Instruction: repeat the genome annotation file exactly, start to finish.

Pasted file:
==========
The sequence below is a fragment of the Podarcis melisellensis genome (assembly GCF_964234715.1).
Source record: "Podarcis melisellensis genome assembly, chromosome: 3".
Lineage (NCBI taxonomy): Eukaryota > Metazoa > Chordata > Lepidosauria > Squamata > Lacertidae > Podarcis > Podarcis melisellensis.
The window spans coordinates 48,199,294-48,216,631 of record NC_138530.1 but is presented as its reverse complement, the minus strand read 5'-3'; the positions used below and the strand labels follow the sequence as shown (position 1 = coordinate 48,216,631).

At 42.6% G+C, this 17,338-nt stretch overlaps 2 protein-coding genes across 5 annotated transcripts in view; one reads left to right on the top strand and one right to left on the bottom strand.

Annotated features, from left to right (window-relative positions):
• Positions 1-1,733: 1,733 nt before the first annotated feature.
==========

The sequence below is a fragment of the Podarcis melisellensis genome (assembly GCF_964234715.1).
Source record: "Podarcis melisellensis genome assembly, chromosome: 3".
Lineage (NCBI taxonomy): Eukaryota > Metazoa > Chordata > Lepidosauria > Squamata > Lacertidae > Podarcis > Podarcis melisellensis.
The window spans coordinates 48,199,294-48,216,631 of record NC_138530.1 but is presented as its reverse complement, the minus strand read 5'-3'; the positions used below and the strand labels follow the sequence as shown (position 1 = coordinate 48,216,631).

At 42.6% G+C, this 17,338-nt stretch overlaps 2 protein-coding genes across 5 annotated transcripts in view; one reads left to right on the top strand and one right to left on the bottom strand.

Annotated features, from left to right (window-relative positions):
• Positions 1-1,733: 1,733 nt before the first annotated feature.